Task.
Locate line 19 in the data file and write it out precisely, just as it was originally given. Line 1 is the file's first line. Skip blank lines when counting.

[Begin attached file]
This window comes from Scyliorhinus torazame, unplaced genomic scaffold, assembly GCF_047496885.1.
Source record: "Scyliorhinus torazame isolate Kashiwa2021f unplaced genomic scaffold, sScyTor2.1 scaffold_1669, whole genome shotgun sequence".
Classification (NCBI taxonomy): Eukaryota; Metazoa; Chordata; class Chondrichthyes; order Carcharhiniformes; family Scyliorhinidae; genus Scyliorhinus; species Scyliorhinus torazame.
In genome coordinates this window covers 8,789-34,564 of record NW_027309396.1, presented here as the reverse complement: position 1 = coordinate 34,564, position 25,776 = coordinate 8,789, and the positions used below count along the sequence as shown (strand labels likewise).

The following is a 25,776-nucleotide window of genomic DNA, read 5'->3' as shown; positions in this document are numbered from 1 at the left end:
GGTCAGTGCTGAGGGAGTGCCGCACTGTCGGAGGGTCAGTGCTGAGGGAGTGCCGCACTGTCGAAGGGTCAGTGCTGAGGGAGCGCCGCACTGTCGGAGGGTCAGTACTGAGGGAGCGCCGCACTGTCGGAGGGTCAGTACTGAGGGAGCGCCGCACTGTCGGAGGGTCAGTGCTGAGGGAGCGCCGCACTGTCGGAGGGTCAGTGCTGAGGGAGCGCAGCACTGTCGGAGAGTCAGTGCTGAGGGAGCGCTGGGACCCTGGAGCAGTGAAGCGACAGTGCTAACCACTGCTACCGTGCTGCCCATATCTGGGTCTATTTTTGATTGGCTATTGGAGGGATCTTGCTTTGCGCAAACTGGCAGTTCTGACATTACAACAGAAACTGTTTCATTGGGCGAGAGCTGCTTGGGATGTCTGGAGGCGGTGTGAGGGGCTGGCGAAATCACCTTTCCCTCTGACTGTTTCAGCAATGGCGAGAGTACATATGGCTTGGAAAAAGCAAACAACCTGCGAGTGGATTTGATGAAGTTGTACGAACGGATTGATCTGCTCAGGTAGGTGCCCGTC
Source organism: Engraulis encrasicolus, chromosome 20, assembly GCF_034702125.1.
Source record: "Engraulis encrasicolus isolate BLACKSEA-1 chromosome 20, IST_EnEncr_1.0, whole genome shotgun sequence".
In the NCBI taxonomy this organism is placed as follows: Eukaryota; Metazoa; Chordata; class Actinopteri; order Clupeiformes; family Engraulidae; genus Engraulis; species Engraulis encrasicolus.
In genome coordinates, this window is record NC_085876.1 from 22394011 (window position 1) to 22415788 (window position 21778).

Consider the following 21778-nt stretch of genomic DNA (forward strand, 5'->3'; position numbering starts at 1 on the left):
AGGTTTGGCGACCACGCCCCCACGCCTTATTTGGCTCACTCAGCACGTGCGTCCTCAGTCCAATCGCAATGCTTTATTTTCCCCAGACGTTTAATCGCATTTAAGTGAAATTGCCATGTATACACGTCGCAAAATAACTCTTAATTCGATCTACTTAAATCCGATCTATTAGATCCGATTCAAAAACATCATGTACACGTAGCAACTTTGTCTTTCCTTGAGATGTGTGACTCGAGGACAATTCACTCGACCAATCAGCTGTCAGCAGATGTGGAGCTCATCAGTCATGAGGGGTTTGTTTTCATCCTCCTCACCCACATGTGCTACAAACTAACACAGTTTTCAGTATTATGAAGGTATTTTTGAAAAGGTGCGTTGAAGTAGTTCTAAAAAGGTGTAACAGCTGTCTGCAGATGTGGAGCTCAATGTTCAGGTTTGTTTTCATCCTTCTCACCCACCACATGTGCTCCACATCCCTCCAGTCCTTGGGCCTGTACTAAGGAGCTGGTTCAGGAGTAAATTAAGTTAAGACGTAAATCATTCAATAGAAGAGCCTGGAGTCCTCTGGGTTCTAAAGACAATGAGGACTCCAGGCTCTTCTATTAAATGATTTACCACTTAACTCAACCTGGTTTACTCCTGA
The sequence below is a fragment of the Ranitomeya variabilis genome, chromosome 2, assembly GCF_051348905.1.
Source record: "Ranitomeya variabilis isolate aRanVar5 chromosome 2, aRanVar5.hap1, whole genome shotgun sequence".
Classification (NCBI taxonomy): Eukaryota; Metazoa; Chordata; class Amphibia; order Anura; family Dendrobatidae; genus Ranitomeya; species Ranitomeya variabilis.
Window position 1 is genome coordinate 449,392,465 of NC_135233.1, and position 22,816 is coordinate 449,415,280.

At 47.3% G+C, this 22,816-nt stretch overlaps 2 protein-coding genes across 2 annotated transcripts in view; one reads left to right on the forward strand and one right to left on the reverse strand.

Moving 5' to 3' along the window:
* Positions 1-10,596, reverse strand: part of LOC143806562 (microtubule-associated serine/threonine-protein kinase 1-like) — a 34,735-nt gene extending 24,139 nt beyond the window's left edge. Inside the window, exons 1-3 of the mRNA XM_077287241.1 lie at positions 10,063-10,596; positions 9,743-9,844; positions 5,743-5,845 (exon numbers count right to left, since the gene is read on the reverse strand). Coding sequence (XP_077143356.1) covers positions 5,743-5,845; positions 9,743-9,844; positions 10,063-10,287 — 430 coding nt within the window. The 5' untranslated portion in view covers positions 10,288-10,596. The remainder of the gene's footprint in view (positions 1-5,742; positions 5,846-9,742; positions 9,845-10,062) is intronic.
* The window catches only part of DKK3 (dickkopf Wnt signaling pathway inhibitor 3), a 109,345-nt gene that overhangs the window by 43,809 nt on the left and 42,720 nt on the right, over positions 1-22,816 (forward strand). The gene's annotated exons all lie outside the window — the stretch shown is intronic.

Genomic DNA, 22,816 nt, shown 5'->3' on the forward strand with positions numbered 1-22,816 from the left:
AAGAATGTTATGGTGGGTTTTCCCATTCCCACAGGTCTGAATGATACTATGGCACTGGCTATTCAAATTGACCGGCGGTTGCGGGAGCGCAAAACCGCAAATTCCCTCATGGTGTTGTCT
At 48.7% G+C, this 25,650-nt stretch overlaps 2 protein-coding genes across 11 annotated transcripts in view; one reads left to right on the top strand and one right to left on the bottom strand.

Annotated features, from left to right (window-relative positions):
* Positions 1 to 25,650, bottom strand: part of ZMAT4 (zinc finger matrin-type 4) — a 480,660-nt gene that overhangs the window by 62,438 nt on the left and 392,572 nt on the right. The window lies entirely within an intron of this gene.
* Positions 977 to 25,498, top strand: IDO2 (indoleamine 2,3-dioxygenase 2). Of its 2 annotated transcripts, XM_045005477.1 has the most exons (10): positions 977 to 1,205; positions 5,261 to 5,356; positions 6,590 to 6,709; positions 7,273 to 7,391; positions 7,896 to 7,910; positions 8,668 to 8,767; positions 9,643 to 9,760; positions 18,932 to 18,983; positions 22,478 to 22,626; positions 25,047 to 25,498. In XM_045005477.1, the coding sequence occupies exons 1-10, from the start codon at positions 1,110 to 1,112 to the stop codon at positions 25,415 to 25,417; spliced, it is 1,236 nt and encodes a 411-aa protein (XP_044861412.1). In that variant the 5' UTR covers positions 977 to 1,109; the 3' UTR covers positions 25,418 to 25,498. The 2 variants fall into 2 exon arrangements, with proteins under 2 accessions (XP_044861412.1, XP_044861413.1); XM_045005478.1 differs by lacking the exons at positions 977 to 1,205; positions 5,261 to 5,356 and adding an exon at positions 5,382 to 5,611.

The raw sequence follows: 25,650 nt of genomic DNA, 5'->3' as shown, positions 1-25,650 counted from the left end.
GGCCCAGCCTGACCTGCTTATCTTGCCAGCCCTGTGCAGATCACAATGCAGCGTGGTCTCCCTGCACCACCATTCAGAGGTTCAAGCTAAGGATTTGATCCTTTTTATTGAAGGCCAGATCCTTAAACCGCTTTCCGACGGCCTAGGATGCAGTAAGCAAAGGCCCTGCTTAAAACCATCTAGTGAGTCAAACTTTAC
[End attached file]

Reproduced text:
* Positions 1-10,596, reverse strand: part of LOC143806562 (microtubule-associated serine/threonine-protein kinase 1-like) — a 34,735-nt gene extending 24,139 nt beyond the window's left edge. Inside the window, exons 1-3 of the mRNA XM_077287241.1 lie at positions 10,063-10,596; positions 9,743-9,844; positions 5,743-5,845 (exon numbers count right to left, since the gene is read on the reverse strand). Coding sequence (XP_077143356.1) covers positions 5,743-5,845; positions 9,743-9,844; positions 10,063-10,287 — 430 coding nt within the window. The 5' untranslated portion in view covers positions 10,288-10,596. The remainder of the gene's footprint in view (positions 1-5,742; positions 5,846-9,742; positions 9,845-10,062) is intronic.